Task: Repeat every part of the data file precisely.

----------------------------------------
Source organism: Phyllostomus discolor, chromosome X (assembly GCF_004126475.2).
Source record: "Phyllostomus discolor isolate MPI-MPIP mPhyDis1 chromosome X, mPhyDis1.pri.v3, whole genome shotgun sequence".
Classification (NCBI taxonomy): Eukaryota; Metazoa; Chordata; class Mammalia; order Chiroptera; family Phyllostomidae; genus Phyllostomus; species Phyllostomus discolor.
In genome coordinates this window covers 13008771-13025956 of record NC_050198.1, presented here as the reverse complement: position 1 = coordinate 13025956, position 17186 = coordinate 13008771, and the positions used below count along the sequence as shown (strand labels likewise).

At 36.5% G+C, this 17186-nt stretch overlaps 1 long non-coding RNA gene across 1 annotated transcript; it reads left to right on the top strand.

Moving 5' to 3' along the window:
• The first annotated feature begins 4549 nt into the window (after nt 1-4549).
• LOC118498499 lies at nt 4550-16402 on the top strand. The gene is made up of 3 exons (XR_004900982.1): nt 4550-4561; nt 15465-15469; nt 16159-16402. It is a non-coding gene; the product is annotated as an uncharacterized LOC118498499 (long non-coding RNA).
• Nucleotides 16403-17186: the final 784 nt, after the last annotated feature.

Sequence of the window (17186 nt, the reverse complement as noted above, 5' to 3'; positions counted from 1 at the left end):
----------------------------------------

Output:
Source organism: Phyllostomus discolor, chromosome X (assembly GCF_004126475.2).
Source record: "Phyllostomus discolor isolate MPI-MPIP mPhyDis1 chromosome X, mPhyDis1.pri.v3, whole genome shotgun sequence".
Classification (NCBI taxonomy): Eukaryota; Metazoa; Chordata; class Mammalia; order Chiroptera; family Phyllostomidae; genus Phyllostomus; species Phyllostomus discolor.
In genome coordinates this window covers 13008771-13025956 of record NC_050198.1, presented here as the reverse complement: position 1 = coordinate 13025956, position 17186 = coordinate 13008771, and the positions used below count along the sequence as shown (strand labels likewise).

At 36.5% G+C, this 17186-nt stretch overlaps 1 long non-coding RNA gene across 1 annotated transcript; it reads left to right on the top strand.

Moving 5' to 3' along the window:
• The first annotated feature begins 4549 nt into the window (after nt 1-4549).
• LOC118498499 lies at nt 4550-16402 on the top strand. The gene is made up of 3 exons (XR_004900982.1): nt 4550-4561; nt 15465-15469; nt 16159-16402. It is a non-coding gene; the product is annotated as an uncharacterized LOC118498499 (long non-coding RNA).
• Nucleotides 16403-17186: the final 784 nt, after the last annotated feature.

Sequence of the window (17186 nt, the reverse complement as noted above, 5' to 3'; positions counted from 1 at the left end):